Tag Archives: war

Introduction to Psalm One

Meditations on the Psalms

[This is the beginning of a series of my thoughts on the Psalms.]

Introduction to Psalm 1

In the Psalms, we see two spiritual entities, one struggling with the other, with their respective followers. One, the Deceiver, is at war with the other, God the Creator, having begun the conflict and obsessively refusing to end or concede defeat. God fights an unsought war with every necessary tool, eternally knowing His victory is assured. His opponent also fights with every deceptive trick and contrivance available, knowing it has no chance of victory. It is a war which should not have happened but is raging and cannot be stopped until the time is right. It is the Deceiver, a created being, rebelling against God, the Creator of His foe.

War should bring fear and trembling to every sane and reasonable person. In war is destruction and death. There is no safety and security in a war zone. There is constant terror and unsought courage, debilitating fear and selfless bravery, premeditated loss from destruction and deliberate self-sacrifice. War brings out the worst in people. War brings out the best in people.

Why would any created being wage war against the Creator, knowing there was no hope of victory, knowing at the end of the conflict it would face utter destruction? Would this knowledge not change the face of war? Would not tactics and strategies change? There is no hope of victory for the Deceiver, and no chance of surrender because judgment is irrevocably and eternally decreed. Still, the war rages.

This is not a war as physical, space-time history would define war. In war, there are sides of combatants fighting to control people, land or whatever is at stake. There is ultimately a winner and a loser. All sides will suffer loss but eventually one side will capitulate to the other and sue for terms of peace, or a cessation of conflict. Or, one side will so totally dominate the other the overshadowed side will face annihilation.

This war is not in heaven. It is not an eternal struggle but has an end. It is on Earth. Though it is two spiritual beings, one eternal and omnipotent and the other having a beginning and powerful but still not God, the war is fought in space-time.

Over what is the rebellion being raged? Ultimately, there is no prize. God, existing before the beginning and after the end of time, is the object of the Deceivers wrath. But God is not a prize which can be won or lost. Temporarily, the trophy is the souls of people made in the image of God, whom God loves. Those who belong to Him cannot be lost while those who rebel against Him cannot be saved.

But do not think anyone born is a passive participant or an innocent bystander. Nor think any person choses sides. Every person born is thrust into the war against God, for the sinful bent and corruption of Man propels all away from their Creator. Yet, God’s image drives each person toward God. It is a true war, with eternal consequences fought within the soul of each person given the image of God while inhabiting a vessel corrupted by sin.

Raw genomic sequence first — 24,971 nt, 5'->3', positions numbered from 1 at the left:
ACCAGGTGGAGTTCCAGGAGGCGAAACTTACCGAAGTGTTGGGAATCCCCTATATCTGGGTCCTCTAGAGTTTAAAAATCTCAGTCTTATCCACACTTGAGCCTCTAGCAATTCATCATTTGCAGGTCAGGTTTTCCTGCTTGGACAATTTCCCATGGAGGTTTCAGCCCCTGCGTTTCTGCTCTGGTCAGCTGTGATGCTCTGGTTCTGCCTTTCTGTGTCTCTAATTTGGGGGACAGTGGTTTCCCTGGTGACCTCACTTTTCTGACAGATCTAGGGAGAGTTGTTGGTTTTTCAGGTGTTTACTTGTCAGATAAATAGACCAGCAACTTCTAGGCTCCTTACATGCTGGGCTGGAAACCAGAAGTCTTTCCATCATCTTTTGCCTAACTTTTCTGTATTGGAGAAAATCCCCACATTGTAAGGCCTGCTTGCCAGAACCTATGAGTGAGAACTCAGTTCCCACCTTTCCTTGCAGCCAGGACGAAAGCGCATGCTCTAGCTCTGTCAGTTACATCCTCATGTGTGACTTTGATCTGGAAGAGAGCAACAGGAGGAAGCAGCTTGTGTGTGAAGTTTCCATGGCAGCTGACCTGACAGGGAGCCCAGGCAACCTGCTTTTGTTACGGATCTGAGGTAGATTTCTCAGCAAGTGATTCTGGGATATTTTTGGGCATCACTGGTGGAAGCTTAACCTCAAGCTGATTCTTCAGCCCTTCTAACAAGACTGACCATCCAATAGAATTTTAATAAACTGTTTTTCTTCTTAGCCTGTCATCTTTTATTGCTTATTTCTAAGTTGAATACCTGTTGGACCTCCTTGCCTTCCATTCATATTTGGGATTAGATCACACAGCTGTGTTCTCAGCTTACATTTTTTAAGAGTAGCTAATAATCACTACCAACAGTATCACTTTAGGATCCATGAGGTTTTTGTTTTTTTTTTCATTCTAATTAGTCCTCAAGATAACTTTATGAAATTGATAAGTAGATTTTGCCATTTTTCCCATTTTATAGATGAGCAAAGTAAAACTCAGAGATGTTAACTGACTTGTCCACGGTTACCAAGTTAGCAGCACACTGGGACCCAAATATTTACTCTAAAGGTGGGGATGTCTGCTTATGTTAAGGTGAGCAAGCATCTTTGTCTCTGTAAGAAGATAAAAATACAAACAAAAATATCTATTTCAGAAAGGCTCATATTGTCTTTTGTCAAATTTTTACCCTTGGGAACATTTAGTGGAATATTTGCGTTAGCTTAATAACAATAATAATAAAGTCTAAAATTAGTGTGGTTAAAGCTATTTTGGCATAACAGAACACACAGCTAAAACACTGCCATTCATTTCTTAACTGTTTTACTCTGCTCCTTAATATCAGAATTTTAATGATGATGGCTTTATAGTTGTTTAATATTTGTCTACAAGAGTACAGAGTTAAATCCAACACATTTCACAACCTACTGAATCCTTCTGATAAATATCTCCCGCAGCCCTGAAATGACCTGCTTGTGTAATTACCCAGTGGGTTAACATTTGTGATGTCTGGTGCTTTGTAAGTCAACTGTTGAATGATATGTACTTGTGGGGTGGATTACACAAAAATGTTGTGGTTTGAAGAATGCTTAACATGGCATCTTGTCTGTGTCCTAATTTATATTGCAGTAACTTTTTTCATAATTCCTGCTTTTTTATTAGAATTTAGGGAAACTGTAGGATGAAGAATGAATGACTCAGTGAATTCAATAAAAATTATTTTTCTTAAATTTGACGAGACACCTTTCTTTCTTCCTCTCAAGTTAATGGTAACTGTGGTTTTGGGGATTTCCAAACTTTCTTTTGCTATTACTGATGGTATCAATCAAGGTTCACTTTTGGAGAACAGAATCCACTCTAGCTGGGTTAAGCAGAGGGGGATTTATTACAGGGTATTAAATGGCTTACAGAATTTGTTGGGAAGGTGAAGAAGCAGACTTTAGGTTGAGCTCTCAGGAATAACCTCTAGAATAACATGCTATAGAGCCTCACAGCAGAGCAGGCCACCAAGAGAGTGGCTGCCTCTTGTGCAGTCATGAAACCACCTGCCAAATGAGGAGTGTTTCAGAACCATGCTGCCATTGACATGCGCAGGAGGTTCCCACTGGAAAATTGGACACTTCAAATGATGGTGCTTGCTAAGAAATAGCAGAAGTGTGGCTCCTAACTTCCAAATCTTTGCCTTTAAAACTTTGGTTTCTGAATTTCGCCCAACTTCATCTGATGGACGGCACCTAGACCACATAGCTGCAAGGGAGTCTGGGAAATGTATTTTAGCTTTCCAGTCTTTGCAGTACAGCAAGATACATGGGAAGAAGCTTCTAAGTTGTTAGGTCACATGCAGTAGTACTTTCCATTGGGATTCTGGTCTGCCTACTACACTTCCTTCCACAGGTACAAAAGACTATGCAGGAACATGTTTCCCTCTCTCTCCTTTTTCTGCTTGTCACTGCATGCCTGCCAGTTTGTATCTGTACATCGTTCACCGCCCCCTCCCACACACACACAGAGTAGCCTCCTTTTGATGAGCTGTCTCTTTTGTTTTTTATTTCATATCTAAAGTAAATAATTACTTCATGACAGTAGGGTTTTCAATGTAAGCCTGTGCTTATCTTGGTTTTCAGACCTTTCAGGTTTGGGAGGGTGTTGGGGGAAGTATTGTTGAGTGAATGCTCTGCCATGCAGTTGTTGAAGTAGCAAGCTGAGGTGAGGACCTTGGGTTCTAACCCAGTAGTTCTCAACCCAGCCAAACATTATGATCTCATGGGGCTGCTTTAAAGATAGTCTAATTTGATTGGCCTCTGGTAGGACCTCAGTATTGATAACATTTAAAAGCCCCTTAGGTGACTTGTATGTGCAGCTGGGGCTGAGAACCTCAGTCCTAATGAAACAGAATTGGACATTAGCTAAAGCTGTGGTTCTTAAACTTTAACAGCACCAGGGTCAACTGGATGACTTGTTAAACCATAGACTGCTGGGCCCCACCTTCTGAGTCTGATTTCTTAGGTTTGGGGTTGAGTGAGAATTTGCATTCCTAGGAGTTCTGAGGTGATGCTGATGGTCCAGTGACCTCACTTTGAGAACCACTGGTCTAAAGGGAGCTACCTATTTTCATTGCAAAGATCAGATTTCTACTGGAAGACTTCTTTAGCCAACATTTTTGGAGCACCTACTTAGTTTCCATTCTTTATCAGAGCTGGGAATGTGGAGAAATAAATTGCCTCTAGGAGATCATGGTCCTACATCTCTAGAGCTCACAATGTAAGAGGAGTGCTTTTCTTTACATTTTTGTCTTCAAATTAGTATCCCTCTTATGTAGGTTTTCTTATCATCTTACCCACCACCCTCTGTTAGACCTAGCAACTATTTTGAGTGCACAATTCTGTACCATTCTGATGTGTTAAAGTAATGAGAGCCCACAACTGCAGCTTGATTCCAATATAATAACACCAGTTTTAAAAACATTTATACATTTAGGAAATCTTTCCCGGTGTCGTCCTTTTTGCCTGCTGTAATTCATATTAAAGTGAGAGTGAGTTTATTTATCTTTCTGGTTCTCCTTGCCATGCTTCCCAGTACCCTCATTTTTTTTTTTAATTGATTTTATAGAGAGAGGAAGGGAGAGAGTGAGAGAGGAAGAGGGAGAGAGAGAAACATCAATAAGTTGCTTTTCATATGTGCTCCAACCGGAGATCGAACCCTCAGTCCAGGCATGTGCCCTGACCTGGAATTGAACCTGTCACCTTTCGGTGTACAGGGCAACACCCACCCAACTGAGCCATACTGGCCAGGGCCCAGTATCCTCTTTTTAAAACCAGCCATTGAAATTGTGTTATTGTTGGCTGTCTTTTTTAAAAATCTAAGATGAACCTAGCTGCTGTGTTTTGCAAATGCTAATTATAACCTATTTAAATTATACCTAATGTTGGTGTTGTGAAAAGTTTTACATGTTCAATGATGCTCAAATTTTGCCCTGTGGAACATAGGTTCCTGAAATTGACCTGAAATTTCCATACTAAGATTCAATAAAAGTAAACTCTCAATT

Those who are known by God are the battlefield, continually threatened and assaulted by those who do not belong to God. Most in the world will not even recognize there is a war raging. It is not an awareness of position for or against God which defines the war. It is the justice and righteousness of God judging those who rebel against God, which sets the stage. The war we face moment by moment is a rebellion against God and all He represents.

There is only one champion. His name is Jesus Christ. He is God who was born in flesh as a righteous, sinless man. He took upon Himself the punishment for rebellion and sin for all so all might be reconciled to God. He, and He alone, has fought the war and claimed victory over the consequences of sin, not just the entities who rebelled against Him.

Still, the Deceiver, knowing its own end is annihilation, eternal separation from that which creates and sustains life, is bent on wreaking as much havoc and destruction as possible. There is no prize. It, the Deceiver, is called the prince, or ruler, of this world but it is not the king and supreme ruler of hell. God still rules hell, for it is a place He created for those who rebel against Him, beginning with the Deceiver.

Psalm 1 describes the conflict and ultimate resolution between the only Righteous One, and those who are His, and the Deceiver, and those who follow it.

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Thorns and Thistles

Studies in Genesis 3

And to Adam he said, … “cursed is the ground because of you; in pain you shall eat of it all the days of your life; thorns and thistles it shall bring forth for you; and you shall eat the plants of the field. By the sweat of your face you shall eat bread, till you return to the ground, for out of it you were taken; for you are dust, and to dust you shall return.” (Genesis 3:17-19 ESV)

Because Adam ate from the tree of the knowledge of good and evil, which God had said he was to not eat from, sustaining his life and the lives of his family by growing food would now become difficult and even painful. God cursed the ground, not Adam. This is a serious consequence for everyone who comes after Adam.

God had already told the man the ultimate consequence of eating the fruit from the forbidden tree would be death. Not just physical death but spiritual separation from that which sustains life. The man would be separated from God. When God cursed the ground His declaration was on top of the absolute justified sentence of death and separation. Yet, by not cursing the man, and all men, God leaves open a way for reconciliation, just as He did with the woman’s sentence. The consequence of her rebellion was pain in childbirth, with sorrow in raising children, with the knowledge that a child would come who would crush the head of the serpent. God, while holding them accountable for their rebellion, takes upon Himself the ultimate consequences of their actions.

When Adam prepares the ground to plant, then plants the seed so a crop will grow, thorns and thistles, weeds, will also grow. A weed is a plant growing where it is not supposed to grow. If Adam plants wheat and flowers grow among the crop, the flowers are weeds, taking up soil and nutrients meant for food. God says that “thorns and thistles” will grow where Adam wants food to grow. There will always be weeds, making Adam’s job more difficult. He will have to constantly pull the weeds so his crop will continue to grow.

Thorns and thistles are a constant reminder of the rebellion of Adam and the presence of sin. Adam will wage a constant war against sin as he works to sustain his life. So, too, all who follow, as they work will have to wage a uncompromising war against sin, while sin is waging an unrelenting war against them. The weeds want to take over the crops just as sin controls every thought, motive, action and consequence and wants to take over the life.